Type-safe Workflow Instances

Both the createWorkflowInstance and createWorkflowInstanceWithResult methods of the ZBClient have parameterised types, also known as generic types. These can provide a degree of type-checking and intellisense for the variables payload while coding.

By default they are set to any, so you can ignore them and the variables in and out of these functions can be anything.

Both createWorkflowInstance and createWorkflowInstanceWithResult take in the initial variable payload. This an arbitrarily shaped object that represents something in the business domain of your application. createWorkflowInstance returns a record of the process instance that was started that is fixed in shape and known at design-time. It is defined as part of the broker API, so it is hard-coded into the library.

createWorkflowInstanceWithResult, however, returns the final state of the variables in the process instance. This, obviously, is unknown to the library, and so by default it can't help you with the shape of the object.

You can, however, supply typing for the input variables and the final variables shape. I recommend that you design a business domain API for your workflows, and created typed interfaces for your workflow and task inputs and outputs that are shared between workers and applications that start workflow.

This TypeScript example makes use of Generic typing to provide intellisense and type-safety for the variables. If you don't supply any Generic types (in angle brackets <>), the type of variables will be any. That also works fine, just with less safety.

import { ZBClient } from 'zeebe-node'
import type { CreateWorkflowInstanceWithResultResponse } from 'zeebe-node' // TS 3.8+

const zbc = new ZBClient()

interface UserRecord {
    userid: number
    name: string

interface UserApprovalProcessOutcome extends UserRecord {
    approved: boolean

async function processUser(user: UserRecord): Promise<CreateWorkflowInstanceWithResultResponse<UserApprovalProcessOutcome>> {
  try {
    const res = await zbc.createWorkflowInstanceWithResult<UserRecord, UserApprovalProcessOutcome>('user-approval-process', user)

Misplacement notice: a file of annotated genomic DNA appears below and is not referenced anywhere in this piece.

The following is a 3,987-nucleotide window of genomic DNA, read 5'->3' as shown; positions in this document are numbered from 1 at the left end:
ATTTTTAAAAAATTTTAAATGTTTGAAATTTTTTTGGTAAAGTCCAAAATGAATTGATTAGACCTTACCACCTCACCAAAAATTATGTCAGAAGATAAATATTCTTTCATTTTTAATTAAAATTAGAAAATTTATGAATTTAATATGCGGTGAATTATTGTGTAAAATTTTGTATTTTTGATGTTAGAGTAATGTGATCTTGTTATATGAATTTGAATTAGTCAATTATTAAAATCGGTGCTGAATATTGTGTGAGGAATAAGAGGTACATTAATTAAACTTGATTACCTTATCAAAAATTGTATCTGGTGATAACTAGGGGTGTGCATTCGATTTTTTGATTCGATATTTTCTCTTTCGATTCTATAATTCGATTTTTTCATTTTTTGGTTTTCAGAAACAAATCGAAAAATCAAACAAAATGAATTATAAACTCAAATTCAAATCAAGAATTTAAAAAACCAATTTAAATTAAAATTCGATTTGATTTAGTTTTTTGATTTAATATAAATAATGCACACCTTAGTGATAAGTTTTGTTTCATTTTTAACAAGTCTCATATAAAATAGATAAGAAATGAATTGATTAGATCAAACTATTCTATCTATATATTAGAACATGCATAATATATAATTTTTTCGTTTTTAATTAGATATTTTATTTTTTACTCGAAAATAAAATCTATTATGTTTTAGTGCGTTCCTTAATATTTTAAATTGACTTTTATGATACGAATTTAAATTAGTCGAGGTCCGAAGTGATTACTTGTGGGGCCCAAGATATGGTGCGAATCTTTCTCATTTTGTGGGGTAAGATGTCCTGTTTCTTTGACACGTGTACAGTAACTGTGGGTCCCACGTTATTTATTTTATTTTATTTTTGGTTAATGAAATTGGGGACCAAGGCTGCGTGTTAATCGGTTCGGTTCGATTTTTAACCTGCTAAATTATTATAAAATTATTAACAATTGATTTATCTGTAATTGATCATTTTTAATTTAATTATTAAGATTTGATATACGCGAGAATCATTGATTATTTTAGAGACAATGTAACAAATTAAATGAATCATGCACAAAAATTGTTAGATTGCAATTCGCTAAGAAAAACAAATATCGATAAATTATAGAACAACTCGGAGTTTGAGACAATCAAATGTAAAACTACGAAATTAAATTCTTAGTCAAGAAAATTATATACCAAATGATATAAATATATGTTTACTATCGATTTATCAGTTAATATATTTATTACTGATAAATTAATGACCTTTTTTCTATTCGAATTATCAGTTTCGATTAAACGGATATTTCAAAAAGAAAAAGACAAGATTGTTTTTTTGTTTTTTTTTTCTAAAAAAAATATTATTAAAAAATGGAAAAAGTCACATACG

return res
  } catch (e) {
      console.log(`There was an error running the 'user-approval-process'!`)
      throw e

    userid: 34,
    name: 'Jane Doe'
    .then(({variables}) => console.log(`User ${variables.name} approved: `, variables.approved))
    .catch(e => console.log(e))
// If you want type-safety, you'll need to use TypeScript

In the above example, the call to createWorkflowInstanceWithResult has been parameterised to “takes a variables of shape UserRecord, returns a variables of shape UserApprovalProcessOutcome”.

You can further bake your business domain API by extending the ZBClient with specialised overloads for concrete process ids.

For example, we now know that the shape of the input and output of the process with the id user-approval-process. So when this is stable, we can materialise it in one place in the application. This reduces hand-coding, duplication. and the chance of errors, and makes it easier and safer for new developers and maintainers to interact with the code.

You can specialise the ZBClient to materialise the input and output shape of your processes, like this:

import { ZBClient } from 'zeebe-node'
import type { CreateWorkflowInstanceWithResultResponse } from 'zeebe-node' // TS 3.8+

interface UserRecord {
  userid: number;
  name: string;

interface FinalState extends UserRecord {
  approved: boolean;

interface MyZBC extends ZB.ZBClient {
  createWorkflowInstanceWithResult(bpmnProcessId: 'user-approval-process', variables: UserRecord): Promise<CreateWorkflowInstanceWithResultResponse<FinalState>>;
  createWorkflowInstanceWithResult(config: {
    bpmnProcessId: 'user-something-process',
    variables: UserRecord,
    requestTimeout?: number,
    fetchVariables?: string[]
  }): Promise<CreateWorkflowInstanceWithResultResponse<FinalState>>;

const zbc: MyZBC = new ZB.ZBClient()
// If you want type-safety, you'll need to use TypeScript

Now when we use zbc (which we cast to MyZBC) to create a workflow instance, we get this:

The input and output types are picked up for the process with the concrete id user-approval-process, and flow through your application code.

You can then reuse the business domain object interfaces to create type-safe workers.

There is a fair amount of manual wiring involved to bring your application to this level of type-safety. Some people begin with types, and define the structure of their data before writing an implementation. Others experiment and discover the shape of their modelled domain through experimentation (that's me!).

Either way, the gradual typing of TypeScript and the Zeebe Node library have your back - you can introduce as much or as little typing (all the way down to none) as you want at each step.

Future releases of the Zeebe Node client will allow you to parameterise the ZBClient itself with your business domain objects and process ids. This will make the specialisation automatic. Stay tuned to the CHANGELOG.md!